Tomatoes are red, margarine is yellow, and oranges, are, well, orange. We expect certain foods to be in certain colors. What we don’t realize is that these colors are not necessarily a product of nature but rather of historical controversies and deliberate decisions by various actors—including the government.
The story of how America’s federal government helped select specific colors for certain foods dates to late 19th century, when new processed foods were introduced.
The color of margarine is a particularly powerful example of how the intersection of political power, industry competition, and regulation determined the look of what people ate.
Kimball and her husband Mark began Essex Farm in 2003. They had 80 acres, $15,000, and a plan. “It’s either brilliant,” Mark said at the time. “Or very, very stupid.” They fixed sagging fences, patched leaky roofs, and installed a grant-funded solar panel array. Then they started producing all types of food: Not only grass-fed beef, pastured pork, free-range chicken and eggs, but also vegetables, berries, tree fruit, flour milled from their grains, syrup from their maple trees, even soap from excess animal fats.
Unlike many community-supported agriculture (or CSA) programs in which local farms offer a weekly box of fruit and veg during the growing season to supplement a family’s grocery purchases, the Kimballs planned to offer a “full-diet” CSA. Their 300 members, Kimball writes in her latest book, “eat the way farmers do—or the way they did two generations ago: a whole diet, year-round, unprocessed, in rhythm with the seasons, from a specific piece of land, with a sense of both reverence and abundance.”
The goal of Essex Farm is deceptively simple: “feed people, be nice, don’t wreck the land.” And yet achieving that goal has been anything but simple.
Across snow-covered North Dakota, U.S. farmers are stuck with fields full of weather-damaged corn – a crop they planted after the U.S.-China trade war killed their soybean market. Many don’t know yet what crops they’ll plant next season among a host of dicey options.
In Texas, Kansas and Colorado, farmers are weighing whether they should plant fewer acres of corn and more sorghum, even though China has all but stopped buying it. That’s because sorghum costs about half as much as corn to plant, which appeals to farmers wary of investing too much for an uncertain return.
Gridlock on the highways, stretched-thin mass transit systems and out-of-date schools always lead lists of the nation’s infrastructure challenges.
But there’s another pressing infrastructure challenge that doesn’t always get the attention of transportation and education: water quality. A steady drip, drip, drip of stories about water safety has demonstrated the extent of the problem, which experts believe will require communities and states across the country to come up with hundreds of billions of dollars to fix.
Money is not the only barrier to fixing water systems. A highly fragmented patchwork of governance is another, with more than 50,000 local public and private operators providing services.
SNAP is designed to expand during economic downturns, and in doing so, it offers nutrition assistance to low-income families and also provides economicstimulus to communities and the economy as a whole. Accordingly, the USDA’s final rule has greatly weakened a crucial part of the safety net for vulnerable populations and one of the most effective recession-fighting tools in the fiscal policy toolkit.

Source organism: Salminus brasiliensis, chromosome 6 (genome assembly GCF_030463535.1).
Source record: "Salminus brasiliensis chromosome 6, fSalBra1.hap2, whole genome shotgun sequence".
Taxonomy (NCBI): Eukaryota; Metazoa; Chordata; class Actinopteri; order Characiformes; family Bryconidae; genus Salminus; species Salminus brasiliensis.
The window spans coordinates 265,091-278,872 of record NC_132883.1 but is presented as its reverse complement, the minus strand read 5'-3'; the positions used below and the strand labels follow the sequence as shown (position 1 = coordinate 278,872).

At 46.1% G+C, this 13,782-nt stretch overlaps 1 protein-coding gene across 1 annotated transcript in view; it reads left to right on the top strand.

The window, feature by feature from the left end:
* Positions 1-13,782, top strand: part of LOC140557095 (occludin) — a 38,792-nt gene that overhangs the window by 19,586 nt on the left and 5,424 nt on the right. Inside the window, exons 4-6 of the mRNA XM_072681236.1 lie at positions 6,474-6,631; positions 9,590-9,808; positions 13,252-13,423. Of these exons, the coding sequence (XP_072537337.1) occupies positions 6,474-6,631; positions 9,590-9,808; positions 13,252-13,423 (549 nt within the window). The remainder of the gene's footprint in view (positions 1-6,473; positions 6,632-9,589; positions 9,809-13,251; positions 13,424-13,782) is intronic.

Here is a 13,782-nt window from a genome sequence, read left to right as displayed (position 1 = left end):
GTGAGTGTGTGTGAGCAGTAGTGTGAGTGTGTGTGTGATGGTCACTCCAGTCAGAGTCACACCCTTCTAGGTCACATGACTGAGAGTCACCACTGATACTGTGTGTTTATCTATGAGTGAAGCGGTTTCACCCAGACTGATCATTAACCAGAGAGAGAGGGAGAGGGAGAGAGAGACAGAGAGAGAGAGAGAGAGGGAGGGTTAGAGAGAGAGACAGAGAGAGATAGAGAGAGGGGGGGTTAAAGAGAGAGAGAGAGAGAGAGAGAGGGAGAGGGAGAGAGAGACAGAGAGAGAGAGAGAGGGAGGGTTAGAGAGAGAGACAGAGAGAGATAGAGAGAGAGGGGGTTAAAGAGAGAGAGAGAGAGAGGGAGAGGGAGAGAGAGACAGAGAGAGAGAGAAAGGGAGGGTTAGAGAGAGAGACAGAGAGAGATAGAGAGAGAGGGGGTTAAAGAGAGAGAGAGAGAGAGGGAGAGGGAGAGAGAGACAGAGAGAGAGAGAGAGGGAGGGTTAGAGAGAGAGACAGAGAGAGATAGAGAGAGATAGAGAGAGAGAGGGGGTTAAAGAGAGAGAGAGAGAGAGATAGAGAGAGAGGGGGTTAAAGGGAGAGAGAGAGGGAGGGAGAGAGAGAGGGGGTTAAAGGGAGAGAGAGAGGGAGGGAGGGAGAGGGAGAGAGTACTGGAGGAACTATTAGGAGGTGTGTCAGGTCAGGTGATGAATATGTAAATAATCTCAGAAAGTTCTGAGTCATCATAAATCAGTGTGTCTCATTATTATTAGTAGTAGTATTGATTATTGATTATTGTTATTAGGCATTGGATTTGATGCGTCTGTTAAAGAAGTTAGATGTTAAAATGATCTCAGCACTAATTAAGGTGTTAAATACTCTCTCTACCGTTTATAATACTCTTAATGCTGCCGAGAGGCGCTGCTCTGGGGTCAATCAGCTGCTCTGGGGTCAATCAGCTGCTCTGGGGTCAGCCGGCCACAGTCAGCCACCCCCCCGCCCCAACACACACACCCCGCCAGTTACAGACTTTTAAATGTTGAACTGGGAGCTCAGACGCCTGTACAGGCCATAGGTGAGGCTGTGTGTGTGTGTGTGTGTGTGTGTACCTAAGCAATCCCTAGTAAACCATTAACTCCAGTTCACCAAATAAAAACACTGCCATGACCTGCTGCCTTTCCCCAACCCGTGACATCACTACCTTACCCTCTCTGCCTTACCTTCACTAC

Work requirements are imposed on those who are otherwise eligible for SNAP but who are between the ages of 18 and 49, not disabled, and do not have dependents (“able-bodied without dependents” [ABAWD]). ABAWD work requirements inhibit SNAP from expanding rapidly during economic downturns as it becomes more difficult to find a job and satisfy the work requirement. This constraint makes SNAP a less-effective automatic stabilizer.
This flagship report brings together in-depth contributions in the area of quality of society and public services, based mainly on research carried out since 2016.
Recognizing the fact that the quality of people’s lives is profoundly influenced by their access to quality provision in areas such as education, health, housing and social services, the report pays particular attention to regional and social inequalities and, where possible, changes over time.
The starting point is the European Quality of Life Survey (EQLS) which has, since its inception in 2003, included questions on various aspects of quality of society, notably societal tensions, social capital, institutional trust, and the quality of services that are key for the well-being of the public.
European policies on tackling agricultural emissions are insufficient, according to auditors. Although solutions do exist, the cost and time factors often mean farmers are not capable of implementing them.
Agriculture is responsible for 95% of ammonia emissions, which contribute to the formation of harmful secondary particulate matter. Three-quarters of it comes from manure and 20% from inorganic fertilizer.
Ways to cut ammonia emissions include improved livestock feeding strategies, more effective ways of using fertilizers and closed manure storage.
However, farmers claim they have neither money nor time for these solutions.
Perhaps the most interesting thing about the expansion of the biofuels industry — as a share of the fuel market and a lobbying power — is that the general public hasn’t really noticed. Compared with fracking or coal, biofuels aren’t the subject of many policy reports or New York Times op-eds. Media coverage of the biofuels package has been limited.
But as President Donald Trump continues to make promises about the future of biofuels, two important questions loom: Should the rest of the country care about what’s going on in Iowa and other corn-belt states?
And is biofuel expansion something we should welcome or oppose?